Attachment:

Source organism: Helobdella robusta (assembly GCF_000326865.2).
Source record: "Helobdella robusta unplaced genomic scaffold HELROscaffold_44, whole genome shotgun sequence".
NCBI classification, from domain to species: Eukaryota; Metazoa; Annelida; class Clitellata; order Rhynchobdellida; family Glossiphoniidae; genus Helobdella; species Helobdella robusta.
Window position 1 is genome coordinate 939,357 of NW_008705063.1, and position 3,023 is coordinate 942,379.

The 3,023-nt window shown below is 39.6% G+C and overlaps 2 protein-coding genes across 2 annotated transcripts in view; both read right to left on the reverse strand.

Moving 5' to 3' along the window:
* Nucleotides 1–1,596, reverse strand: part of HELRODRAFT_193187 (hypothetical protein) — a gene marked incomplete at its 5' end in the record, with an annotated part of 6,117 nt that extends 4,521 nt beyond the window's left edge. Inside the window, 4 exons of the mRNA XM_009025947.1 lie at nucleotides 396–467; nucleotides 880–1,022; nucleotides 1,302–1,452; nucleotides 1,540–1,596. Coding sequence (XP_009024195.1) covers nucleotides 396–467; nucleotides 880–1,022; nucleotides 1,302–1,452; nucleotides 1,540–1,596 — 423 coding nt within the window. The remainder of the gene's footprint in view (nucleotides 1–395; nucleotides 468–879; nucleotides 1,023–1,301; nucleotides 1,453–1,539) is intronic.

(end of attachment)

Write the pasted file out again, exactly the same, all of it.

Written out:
Source organism: Helobdella robusta (assembly GCF_000326865.2).
Source record: "Helobdella robusta unplaced genomic scaffold HELROscaffold_44, whole genome shotgun sequence".
NCBI classification, from domain to species: Eukaryota; Metazoa; Annelida; class Clitellata; order Rhynchobdellida; family Glossiphoniidae; genus Helobdella; species Helobdella robusta.
Window position 1 is genome coordinate 939,357 of NW_008705063.1, and position 3,023 is coordinate 942,379.

The 3,023-nt window shown below is 39.6% G+C and overlaps 2 protein-coding genes across 2 annotated transcripts in view; both read right to left on the reverse strand.

Moving 5' to 3' along the window:
* Nucleotides 1–1,596, reverse strand: part of HELRODRAFT_193187 (hypothetical protein) — a gene marked incomplete at its 5' end in the record, with an annotated part of 6,117 nt that extends 4,521 nt beyond the window's left edge. Inside the window, 4 exons of the mRNA XM_009025947.1 lie at nucleotides 396–467; nucleotides 880–1,022; nucleotides 1,302–1,452; nucleotides 1,540–1,596. Coding sequence (XP_009024195.1) covers nucleotides 396–467; nucleotides 880–1,022; nucleotides 1,302–1,452; nucleotides 1,540–1,596 — 423 coding nt within the window. The remainder of the gene's footprint in view (nucleotides 1–395; nucleotides 468–879; nucleotides 1,023–1,301; nucleotides 1,453–1,539) is intronic.